Accordingly, there has been provided a brush plating system operable at temperatures well in excess of 50° C., e.g. at 73°-83° C., with a resultant higher rate of plating; the work-contacting portion of the brush body is readily changed to permit easy change of the configuration of the brush-edge contacting he workpiece; the positioning of the brush head is accurately controllable; and the plated electrodes and brush type of work contactor contribute to efficient operation.
While the invention has been described with particular reference to specific embodiments in the interest of complete definiteness, it will be understood that it may be embodied in a variety of forms diverse from those specifically shown and described.
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|US4452684 *||Mar 11, 1983||Jun 5, 1984||The Carolinch Company||Apparatus for selective electrolytic plating|
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|Citing Patent||Filing date||Publication date||Applicant||Title|
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|US6143156 *||Jul 24, 1998||Nov 7, 2000||Cae Vanguard, Inc.||Electroplating method and apparatus|
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|US20150184308 *||May 31, 2013||Jul 2, 2015||Dalic||Device for electrochemical treatment, locally in particular, of a conductor substrate|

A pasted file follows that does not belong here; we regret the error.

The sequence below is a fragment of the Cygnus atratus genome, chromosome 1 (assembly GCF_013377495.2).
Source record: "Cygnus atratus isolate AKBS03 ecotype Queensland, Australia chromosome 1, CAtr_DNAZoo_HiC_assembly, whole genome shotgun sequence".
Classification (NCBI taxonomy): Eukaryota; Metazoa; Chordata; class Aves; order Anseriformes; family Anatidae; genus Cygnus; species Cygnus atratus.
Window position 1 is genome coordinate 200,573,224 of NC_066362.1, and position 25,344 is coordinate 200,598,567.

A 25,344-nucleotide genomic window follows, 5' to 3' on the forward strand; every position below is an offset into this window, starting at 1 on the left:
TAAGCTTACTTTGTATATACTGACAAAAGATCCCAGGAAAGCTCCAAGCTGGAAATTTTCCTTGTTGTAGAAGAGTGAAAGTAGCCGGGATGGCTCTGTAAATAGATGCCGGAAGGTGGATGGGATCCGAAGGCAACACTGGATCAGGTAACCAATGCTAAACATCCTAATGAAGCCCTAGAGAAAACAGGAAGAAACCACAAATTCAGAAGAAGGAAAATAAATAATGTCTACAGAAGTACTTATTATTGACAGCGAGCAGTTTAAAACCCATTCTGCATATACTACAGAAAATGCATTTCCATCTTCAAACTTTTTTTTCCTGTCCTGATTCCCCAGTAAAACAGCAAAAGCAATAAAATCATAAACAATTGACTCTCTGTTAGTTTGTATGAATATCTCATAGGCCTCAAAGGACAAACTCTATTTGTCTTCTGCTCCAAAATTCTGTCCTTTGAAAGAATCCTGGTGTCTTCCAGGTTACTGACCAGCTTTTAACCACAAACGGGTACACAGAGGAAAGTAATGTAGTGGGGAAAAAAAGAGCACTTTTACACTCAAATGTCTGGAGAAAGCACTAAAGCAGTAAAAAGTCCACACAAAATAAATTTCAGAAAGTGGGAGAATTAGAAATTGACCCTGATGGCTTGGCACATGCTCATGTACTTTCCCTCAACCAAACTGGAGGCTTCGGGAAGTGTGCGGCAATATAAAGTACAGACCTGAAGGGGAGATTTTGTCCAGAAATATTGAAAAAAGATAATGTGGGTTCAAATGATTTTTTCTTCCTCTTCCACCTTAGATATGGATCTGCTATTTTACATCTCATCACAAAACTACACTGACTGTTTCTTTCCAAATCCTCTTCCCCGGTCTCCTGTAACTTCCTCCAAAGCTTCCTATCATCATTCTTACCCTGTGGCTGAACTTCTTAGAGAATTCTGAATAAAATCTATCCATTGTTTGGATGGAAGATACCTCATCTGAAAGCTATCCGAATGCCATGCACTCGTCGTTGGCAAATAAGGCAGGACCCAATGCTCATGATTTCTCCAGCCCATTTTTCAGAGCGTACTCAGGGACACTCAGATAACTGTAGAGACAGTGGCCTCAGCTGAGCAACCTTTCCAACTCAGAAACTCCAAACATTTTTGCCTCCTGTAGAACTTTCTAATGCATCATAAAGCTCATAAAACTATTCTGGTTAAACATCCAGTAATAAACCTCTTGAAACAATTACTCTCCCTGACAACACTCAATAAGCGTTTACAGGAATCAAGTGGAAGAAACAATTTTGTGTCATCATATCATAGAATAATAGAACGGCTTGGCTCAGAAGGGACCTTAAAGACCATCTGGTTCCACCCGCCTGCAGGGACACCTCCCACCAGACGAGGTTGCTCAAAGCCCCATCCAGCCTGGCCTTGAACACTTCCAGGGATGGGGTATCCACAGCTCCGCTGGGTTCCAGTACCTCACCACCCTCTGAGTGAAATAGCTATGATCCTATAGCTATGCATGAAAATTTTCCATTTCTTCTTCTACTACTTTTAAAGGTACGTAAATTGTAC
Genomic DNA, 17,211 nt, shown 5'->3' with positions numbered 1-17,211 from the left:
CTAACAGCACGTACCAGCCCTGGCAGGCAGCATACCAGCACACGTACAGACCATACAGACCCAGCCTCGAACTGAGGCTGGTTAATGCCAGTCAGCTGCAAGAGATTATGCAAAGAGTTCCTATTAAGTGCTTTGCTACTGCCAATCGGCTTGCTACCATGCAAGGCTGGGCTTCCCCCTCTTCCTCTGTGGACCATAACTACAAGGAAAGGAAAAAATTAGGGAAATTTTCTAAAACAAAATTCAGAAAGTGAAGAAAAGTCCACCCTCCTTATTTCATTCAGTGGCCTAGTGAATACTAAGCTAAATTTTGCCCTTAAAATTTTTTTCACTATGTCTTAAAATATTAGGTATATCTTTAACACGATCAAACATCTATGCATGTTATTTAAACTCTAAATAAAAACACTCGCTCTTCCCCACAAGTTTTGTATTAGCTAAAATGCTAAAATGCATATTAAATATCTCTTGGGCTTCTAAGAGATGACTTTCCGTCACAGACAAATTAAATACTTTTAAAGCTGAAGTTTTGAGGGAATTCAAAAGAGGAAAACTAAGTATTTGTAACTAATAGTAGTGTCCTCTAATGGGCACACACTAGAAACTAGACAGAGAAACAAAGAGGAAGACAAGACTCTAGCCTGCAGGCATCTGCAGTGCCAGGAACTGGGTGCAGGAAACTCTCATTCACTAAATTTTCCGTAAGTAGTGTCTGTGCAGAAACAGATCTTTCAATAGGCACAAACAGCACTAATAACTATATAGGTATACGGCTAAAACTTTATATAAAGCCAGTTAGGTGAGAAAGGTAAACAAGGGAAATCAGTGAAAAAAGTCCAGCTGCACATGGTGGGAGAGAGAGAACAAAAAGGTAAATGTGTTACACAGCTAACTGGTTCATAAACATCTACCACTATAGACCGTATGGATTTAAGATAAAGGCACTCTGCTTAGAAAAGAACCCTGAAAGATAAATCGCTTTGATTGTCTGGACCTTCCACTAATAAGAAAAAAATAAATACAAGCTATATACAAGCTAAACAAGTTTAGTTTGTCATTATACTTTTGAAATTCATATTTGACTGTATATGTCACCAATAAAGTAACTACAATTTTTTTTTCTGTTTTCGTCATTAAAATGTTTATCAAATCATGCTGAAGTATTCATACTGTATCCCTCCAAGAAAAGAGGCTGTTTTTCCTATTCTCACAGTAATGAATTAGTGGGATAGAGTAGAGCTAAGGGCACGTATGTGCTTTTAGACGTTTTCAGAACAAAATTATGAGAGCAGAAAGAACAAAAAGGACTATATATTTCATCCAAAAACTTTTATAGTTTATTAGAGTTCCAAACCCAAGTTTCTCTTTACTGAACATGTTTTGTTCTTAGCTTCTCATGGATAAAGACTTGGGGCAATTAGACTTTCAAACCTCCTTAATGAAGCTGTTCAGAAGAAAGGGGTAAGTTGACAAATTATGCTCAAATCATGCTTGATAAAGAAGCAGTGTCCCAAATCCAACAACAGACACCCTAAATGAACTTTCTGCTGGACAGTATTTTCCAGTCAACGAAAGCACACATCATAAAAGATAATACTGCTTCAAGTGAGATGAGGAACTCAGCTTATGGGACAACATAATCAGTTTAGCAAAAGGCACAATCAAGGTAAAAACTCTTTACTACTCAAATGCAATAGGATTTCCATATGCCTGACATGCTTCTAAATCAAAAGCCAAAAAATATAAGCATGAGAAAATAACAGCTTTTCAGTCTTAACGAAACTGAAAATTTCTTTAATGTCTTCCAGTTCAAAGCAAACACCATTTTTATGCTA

|CN101054704B||Feb 8, 2007||May 19, 2010||上海交通大学||Repair device for semi-automatic electric rush plating of automobile connecting rod large end pore|
|CN101054705B||Feb 8, 2007||May 19, 2010||上海交通大学||Repair device for semi-automatic electric rush plating of automobile engine cylinder body plane|
|CN104759840A *||Mar 12, 2015||Jul 8, 2015||中国人民解放军装甲兵工程学院||Processing technique of remanufactured connecting rod|
|U.S. Classification||204/206, 204/224.00R|
|Mar 26, 1990||AS||Assignment|
Owner name: CAROLINCH COMPANY, THE, 47 RICHARD RD., IVYLAND, P
Free format text: ASSIGNMENT OF ASSIGNORS INTEREST.;ASSIGNOR:PALNIK, KARL L.;REEL/FRAME:005260/0692
Effective date: 19900319
|Jan 2, 1996||REMI||Maintenance fee reminder mailed|
|May 26, 1996||LAPS||Lapse for failure to pay maintenance fees|
|Aug 6, 1996||FP||Expired due to failure to pay maintenance fee|
Effective date: 19960529